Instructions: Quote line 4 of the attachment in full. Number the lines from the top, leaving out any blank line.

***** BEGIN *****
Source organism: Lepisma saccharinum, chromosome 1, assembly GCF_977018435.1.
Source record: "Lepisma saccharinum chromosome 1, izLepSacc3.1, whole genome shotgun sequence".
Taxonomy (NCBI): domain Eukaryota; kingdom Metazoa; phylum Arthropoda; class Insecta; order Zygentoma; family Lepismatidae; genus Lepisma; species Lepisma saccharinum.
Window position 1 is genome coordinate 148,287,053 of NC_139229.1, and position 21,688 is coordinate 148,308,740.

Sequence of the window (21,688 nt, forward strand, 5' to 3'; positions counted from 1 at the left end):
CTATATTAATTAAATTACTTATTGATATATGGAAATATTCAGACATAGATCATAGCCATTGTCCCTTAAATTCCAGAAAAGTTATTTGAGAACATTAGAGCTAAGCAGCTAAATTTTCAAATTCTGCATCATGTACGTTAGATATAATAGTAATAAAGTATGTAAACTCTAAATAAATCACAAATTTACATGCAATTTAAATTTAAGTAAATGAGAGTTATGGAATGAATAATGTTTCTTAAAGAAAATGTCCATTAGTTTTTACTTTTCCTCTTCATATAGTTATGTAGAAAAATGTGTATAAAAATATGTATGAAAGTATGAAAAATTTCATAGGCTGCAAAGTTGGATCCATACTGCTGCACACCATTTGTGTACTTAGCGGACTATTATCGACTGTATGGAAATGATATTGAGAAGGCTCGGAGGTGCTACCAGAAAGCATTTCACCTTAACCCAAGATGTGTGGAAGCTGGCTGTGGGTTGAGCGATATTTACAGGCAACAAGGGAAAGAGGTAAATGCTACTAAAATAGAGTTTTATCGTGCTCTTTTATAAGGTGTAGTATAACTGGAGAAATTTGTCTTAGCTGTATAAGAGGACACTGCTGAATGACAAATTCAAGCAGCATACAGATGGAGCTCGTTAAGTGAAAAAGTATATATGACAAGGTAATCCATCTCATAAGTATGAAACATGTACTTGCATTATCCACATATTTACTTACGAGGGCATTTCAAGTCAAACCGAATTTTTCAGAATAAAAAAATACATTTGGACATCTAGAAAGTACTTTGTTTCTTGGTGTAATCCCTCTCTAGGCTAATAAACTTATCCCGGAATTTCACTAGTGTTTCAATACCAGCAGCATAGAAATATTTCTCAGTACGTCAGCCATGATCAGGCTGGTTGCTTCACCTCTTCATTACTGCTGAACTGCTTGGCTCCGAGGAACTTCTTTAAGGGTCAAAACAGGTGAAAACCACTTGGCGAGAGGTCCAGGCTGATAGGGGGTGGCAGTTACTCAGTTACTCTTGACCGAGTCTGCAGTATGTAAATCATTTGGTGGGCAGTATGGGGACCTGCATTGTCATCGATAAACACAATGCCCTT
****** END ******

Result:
Window position 1 is genome coordinate 148,287,053 of NC_139229.1, and position 21,688 is coordinate 148,308,740.